Preclinical and clinical studies have demonstrated that stress and depression result in cell atrophy and loss in limbic and cortical brain regions while antidepressants reverse these effects. In concert with these findings, reduced expression of numerous genes that mediate neurotrophin and growth factor signaling has been observed in depressed patients and in stressed animals. Further, antidepressants are known to elevate the expression of multiple genes involved in these signaling pathways. Together, these findings have implicated neurotrophic factors in both the etiology and treatment of depression. Below we review the current data supporting the neurotrophic hypothesis of depression, and discuss potential approaches to pharmacologically upregulate neurotrophic/growth factor signaling to elicit antidepressant responses.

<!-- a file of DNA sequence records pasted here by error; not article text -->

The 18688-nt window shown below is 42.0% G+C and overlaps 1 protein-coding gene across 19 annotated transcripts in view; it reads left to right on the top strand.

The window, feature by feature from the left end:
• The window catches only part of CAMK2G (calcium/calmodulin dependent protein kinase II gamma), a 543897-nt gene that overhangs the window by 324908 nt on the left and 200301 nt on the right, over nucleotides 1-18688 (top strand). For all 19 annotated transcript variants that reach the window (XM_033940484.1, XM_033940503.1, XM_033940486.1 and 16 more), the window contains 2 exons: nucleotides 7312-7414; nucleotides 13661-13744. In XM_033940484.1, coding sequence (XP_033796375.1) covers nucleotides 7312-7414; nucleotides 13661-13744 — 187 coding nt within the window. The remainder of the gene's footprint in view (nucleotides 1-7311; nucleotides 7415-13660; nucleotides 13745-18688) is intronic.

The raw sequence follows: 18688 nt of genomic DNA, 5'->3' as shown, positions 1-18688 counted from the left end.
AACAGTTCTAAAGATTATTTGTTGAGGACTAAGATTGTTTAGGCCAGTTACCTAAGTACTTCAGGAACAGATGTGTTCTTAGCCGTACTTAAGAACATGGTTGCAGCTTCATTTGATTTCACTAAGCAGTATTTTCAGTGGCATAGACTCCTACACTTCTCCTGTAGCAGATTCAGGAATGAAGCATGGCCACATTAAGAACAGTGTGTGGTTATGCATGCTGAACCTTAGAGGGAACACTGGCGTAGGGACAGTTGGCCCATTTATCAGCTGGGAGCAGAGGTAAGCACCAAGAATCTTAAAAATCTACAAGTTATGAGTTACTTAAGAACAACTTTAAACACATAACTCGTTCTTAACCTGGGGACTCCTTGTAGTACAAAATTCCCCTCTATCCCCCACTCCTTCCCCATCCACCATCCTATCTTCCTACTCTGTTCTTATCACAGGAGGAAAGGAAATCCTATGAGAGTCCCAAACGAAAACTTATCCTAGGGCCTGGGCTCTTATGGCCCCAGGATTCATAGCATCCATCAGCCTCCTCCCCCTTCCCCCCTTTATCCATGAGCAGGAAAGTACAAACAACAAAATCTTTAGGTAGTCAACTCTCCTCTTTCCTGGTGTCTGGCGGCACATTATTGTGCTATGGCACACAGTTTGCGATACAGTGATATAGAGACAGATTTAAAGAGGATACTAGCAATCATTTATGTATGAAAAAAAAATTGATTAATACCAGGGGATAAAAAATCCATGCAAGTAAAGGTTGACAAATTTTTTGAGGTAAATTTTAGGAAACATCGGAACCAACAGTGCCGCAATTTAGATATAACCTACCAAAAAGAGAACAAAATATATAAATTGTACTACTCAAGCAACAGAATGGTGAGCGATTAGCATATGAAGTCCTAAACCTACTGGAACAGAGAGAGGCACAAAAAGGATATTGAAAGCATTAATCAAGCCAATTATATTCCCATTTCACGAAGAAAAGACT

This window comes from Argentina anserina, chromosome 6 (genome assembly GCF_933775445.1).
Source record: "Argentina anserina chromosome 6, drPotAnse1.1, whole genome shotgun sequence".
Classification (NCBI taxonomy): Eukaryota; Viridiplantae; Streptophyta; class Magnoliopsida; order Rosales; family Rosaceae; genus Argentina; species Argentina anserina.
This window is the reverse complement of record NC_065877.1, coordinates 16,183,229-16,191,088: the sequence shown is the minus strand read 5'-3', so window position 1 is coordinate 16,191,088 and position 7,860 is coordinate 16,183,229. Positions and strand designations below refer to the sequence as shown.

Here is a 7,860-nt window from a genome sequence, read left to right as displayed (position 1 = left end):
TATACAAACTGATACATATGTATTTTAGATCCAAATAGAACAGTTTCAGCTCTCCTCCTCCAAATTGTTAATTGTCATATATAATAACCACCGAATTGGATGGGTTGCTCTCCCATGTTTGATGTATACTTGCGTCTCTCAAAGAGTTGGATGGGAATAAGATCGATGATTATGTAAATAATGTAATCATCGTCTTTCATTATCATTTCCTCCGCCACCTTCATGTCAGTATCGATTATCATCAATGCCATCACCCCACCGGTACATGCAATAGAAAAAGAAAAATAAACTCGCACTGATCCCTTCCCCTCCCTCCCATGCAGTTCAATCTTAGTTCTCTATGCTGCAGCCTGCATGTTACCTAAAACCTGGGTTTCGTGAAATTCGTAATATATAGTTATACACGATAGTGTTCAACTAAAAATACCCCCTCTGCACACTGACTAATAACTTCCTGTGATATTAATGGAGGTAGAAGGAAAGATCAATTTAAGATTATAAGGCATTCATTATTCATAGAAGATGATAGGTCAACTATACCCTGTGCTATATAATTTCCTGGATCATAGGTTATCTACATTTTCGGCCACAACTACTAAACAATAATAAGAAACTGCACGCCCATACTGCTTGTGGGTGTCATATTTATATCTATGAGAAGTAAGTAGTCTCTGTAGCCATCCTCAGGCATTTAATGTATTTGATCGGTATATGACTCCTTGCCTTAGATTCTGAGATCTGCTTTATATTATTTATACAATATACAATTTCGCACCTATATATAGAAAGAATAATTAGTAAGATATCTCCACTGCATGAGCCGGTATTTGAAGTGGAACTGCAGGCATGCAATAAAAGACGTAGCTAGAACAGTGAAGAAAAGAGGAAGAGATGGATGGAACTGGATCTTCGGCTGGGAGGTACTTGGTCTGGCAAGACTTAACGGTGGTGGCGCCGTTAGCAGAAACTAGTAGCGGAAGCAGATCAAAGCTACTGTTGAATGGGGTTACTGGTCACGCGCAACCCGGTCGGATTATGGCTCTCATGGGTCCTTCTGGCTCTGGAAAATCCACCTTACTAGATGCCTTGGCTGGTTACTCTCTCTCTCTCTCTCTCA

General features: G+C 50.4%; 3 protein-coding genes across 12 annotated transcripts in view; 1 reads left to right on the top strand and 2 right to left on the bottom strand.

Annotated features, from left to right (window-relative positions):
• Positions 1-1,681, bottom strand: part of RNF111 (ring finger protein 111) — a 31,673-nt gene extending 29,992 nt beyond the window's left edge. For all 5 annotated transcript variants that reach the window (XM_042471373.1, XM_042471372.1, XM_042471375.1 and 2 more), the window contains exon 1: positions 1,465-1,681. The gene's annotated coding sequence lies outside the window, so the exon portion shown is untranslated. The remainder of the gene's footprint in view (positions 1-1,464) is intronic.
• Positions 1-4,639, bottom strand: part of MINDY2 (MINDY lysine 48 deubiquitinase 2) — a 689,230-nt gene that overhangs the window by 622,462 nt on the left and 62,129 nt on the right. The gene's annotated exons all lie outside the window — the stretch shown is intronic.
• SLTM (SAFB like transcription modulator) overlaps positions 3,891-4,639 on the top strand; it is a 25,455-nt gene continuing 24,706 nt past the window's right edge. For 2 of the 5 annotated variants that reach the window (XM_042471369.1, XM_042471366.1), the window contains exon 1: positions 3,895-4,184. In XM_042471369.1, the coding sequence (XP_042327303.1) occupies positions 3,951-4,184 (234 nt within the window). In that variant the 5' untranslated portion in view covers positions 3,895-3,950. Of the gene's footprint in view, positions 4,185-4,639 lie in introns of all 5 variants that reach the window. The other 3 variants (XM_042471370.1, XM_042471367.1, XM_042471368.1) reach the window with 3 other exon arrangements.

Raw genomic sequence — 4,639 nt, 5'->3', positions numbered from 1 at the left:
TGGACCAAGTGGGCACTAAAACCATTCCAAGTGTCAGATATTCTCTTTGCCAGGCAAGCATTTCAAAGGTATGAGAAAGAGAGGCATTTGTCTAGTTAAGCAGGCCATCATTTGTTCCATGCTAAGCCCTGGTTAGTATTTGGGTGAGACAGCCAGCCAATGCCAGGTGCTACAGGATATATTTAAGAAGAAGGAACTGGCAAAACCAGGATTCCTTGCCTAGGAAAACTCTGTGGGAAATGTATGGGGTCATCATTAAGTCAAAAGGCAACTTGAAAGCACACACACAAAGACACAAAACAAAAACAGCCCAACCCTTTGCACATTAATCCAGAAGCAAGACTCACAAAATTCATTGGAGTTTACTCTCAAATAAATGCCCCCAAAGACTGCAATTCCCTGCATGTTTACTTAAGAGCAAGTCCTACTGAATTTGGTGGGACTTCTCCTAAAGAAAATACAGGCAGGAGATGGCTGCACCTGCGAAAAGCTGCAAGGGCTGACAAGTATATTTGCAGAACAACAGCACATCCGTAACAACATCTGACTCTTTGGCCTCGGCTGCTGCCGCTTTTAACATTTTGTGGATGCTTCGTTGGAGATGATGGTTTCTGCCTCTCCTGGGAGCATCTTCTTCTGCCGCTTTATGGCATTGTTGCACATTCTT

- Cyclic AMP response element binding protein (CREB)
- ERK Phosphorylation
- GSK-3 Inhibitors
- Mitogen-activated (MAP) kinase
- Monoamine Receptor Agonists
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